MS – 153: The Fritz Draper Hurd ’16 Papers
(7 boxes, 4 cubic feet)
Processed by: Amy Lucadamo, Archivist, October 2013 Danielle Jones ’18, Fortenbaugh Intern, April 2017
Inclusive Dates: 1912-1970s
Bulk Dates: 1917-1920
Gifts of Dr. Richard A. Hurd, son of F.D. Hurd, 2012-2016.
Fritz Draper Hurd was born August 6, 1894 in Clear Springs, Maryland. At age six, he and his family moved to Williamsport, Maryland, where he lived until college. Hurd attended high school until his sophomore year when he dropped out to work in Waynesboro, Pennsylvania. After a few months, he decided to go back to school.. He attended Valpariso University in Indiana from 1910 to 1912.
In 1912, Hurd returned to home and enrolled in Gettysburg College in Gettysburg, Pennsylvania. He played club football and baseball and pledged the Theta Chapter of the Sigma Chi fraternity his sophomore year. Hurd describes his junior year at Gettysburg as completely uneventful; however, during that year, he and two friends did try to fire a cannon on Seminary Ridge, the monument to the Battle of Gettysburg exploded in the process. Hurd, who had chosen to watch the firing from afar, did not get into trouble, unlike his friends. In 1916 Hurd was supposed to be one of the Commencement speakers but was expelled by the Dean of the College the morning of graduation for stealing furniture off the porches of local Gettysburgians and then throwing it out the windows of his dorm room in South Hall (now McKnight Hall.) Hurd would receive his diploma in December of 1916 after petitioning the faculty for intervention. After receiving word of his son’s expulsion, Hurd’s father kicked him out of the house.
Hurd traveled to Philadelphia, where he got a job at the Remington Arms Company. He started out in the body shop and was moved to a clerking position for the superintendent within the year.
Hurd had attempted to get into the Red Cross Ambulance Corps before the United Stated entered World War I, but did not have sufficient funds to do so. After the United States declared war on April 6th, 1917, Hurd enlisted as a private in the Medical Reserve Corps of the U.S. Army. He received his orders for deployment May 15th, and headed to France on May 19th, first landing in England, for two weeks of training. After training, they were stationed at La Treport, near Rouen, at Base Hospital 10. Hurd was originally assigned to the penetrating chest wound ward, and then transferred to the amputation ward.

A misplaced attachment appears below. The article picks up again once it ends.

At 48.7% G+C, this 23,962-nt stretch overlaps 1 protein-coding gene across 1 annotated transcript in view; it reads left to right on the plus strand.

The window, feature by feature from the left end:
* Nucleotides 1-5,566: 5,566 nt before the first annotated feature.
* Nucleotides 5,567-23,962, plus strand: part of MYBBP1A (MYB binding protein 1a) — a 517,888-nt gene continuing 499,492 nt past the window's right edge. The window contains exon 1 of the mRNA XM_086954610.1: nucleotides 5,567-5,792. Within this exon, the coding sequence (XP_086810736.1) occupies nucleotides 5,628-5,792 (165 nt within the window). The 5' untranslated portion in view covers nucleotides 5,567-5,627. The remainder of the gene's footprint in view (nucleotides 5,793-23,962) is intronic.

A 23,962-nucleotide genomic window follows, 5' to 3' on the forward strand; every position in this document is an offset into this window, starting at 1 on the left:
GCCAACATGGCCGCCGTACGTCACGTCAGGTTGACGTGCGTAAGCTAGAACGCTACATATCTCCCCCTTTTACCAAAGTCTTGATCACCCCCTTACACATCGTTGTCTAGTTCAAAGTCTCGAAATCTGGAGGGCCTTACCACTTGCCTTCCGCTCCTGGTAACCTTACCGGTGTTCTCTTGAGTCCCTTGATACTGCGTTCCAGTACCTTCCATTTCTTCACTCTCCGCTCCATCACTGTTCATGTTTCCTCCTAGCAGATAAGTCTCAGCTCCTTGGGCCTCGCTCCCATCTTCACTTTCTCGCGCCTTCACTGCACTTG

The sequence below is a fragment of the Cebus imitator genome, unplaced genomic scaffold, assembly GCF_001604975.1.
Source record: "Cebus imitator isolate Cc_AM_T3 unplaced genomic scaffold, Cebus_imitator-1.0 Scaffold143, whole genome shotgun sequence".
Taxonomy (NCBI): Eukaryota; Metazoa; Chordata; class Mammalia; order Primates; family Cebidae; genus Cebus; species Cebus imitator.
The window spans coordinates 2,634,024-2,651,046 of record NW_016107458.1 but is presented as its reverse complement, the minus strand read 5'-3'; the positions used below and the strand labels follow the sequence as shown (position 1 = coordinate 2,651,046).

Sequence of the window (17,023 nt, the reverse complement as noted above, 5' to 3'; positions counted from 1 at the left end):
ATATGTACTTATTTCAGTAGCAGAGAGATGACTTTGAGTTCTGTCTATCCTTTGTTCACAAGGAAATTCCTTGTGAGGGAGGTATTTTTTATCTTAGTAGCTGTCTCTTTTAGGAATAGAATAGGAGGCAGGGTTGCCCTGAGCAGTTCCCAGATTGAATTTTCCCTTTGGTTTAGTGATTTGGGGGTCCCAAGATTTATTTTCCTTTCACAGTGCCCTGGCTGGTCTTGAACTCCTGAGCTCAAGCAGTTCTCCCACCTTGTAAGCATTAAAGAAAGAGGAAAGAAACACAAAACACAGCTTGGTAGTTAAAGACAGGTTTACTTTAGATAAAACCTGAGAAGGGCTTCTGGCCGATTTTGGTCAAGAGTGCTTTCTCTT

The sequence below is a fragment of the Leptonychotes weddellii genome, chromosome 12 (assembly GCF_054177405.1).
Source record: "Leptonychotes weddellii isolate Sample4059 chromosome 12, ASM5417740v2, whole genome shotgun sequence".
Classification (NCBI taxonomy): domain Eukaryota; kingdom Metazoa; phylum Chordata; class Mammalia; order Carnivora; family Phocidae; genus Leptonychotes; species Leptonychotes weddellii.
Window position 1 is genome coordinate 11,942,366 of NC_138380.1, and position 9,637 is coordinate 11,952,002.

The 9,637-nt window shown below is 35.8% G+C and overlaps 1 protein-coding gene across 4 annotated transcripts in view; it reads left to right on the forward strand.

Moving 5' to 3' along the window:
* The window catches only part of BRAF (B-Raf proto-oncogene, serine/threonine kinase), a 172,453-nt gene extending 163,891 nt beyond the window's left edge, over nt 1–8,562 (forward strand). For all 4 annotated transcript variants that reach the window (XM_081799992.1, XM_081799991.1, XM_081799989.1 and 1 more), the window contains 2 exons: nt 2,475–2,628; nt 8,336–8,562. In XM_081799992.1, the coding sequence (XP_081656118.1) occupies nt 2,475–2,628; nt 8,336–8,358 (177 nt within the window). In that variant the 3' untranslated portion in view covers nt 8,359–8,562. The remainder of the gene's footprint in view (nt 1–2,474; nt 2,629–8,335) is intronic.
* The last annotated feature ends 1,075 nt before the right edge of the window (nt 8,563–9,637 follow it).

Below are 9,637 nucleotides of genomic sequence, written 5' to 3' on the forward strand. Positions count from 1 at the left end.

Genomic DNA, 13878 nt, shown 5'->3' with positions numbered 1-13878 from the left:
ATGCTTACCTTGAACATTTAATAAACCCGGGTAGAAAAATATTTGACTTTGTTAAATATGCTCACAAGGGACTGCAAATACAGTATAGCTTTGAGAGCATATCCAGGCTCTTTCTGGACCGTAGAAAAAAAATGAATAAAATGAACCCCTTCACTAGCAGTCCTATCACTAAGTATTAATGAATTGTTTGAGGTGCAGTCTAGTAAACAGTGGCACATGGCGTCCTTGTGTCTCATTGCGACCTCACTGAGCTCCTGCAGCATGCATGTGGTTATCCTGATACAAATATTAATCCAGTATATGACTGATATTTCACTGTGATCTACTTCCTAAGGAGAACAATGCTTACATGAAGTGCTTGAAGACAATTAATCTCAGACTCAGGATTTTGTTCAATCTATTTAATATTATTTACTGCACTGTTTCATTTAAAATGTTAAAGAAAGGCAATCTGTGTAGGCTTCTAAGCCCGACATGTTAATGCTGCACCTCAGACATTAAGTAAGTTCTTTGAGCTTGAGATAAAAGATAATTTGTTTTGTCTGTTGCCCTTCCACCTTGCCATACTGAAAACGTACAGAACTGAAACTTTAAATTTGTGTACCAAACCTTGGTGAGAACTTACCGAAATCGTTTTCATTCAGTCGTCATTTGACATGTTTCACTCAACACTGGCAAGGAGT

By the end of 1917, Hurd sought a transfer in order to be involved in the fighting. He attended the Saumur Artillery School of Instruction, and received his commission as a Second Lieutenant in the Field Artillery, American Expeditionary Force on July 10th, 1918. He joined the 103rd Field Artillery, 26th Division, then stationed near Chateau-Thierry. His unit was involved in fighting at Champagne Marne, Aisne Marne, St. Mihiel, and Meuse Argonne. In November 1918 he was hospitalized for chlorine gas exposure. His duties included running communications wires from trench to trench as well as organizing recreational sports for men behind the lines.
After returning home in 1919, Hurd spent a few months in Williamsport before deciding to go to medical school. Hurd applied and was accepted to Harvard Medical School and in 1921 traveled to Boston. After suffering from medical issues, Hurd dropped out and transferred to the University of Minnesota Medical School. Hurd did his medical residency at the University Hospital, and graduated December of 1924. His first job was at the Rood Hospital in Hibbing, Minnesota. In the fall of 1924 Hurd moved to the hospital in New Ulm, Minnesota until 1925 when he moved to Tolley, North Dakota to become the local doctor. He was married to Genevieve Bernett in 1927, and in addition to raising a family, was elected to the school board, assisted with town improvements, and in 1935, was elected to the North Dakota House of Representatives, and served a session in January and February in Bismarck.
After serving as a state representative, Hurd traveled back to the University of Minnesota for an Ear, Nose, and Throat fellowship, which lasted from November 1935 to May, 1939. Upon completion, he moved to Great Falls, North Dakota and went into private practice. During this time, he was involved in the local Boy Scouts, became Grand Praetor of what is now the Big Sky Province for Sigma Chi Fraternity, and served as a member of the Great Falls Receiving Home, a temporary shelter for children removed from their homes. Hurd eventually passed away in Great Falls in 1981.
Scope and Content Notes
This collection consists primarily of materials produced by F.D. Hurd himself. The collection includes a memoir draft, photographs of his college experiences, diaries from his college and war time, and various artifacts and memorabilia from Hurd’s time in the military. The collection focuses heavily on Hurd’s college activities and his war service. While the collection does not provide much official information on Hurd’s military service and Gettysburg College experience, it does contain extensive anecdotal information from Hurd’s diaries and remembrances, dictated to his son in the 1970s. There is also a significant amount of information about his time in medical school.
This collection is divided into three Series. Series 1: Memoir, including various copies; Series 2: College Life, including photographs, notebooks, daily diaries for 1913, 1914 and parts of 1916, diplomas, and alumni correspondence; Series 3: World War I, including photographs, documents, artifacts, and a daily diary 1916-1920.
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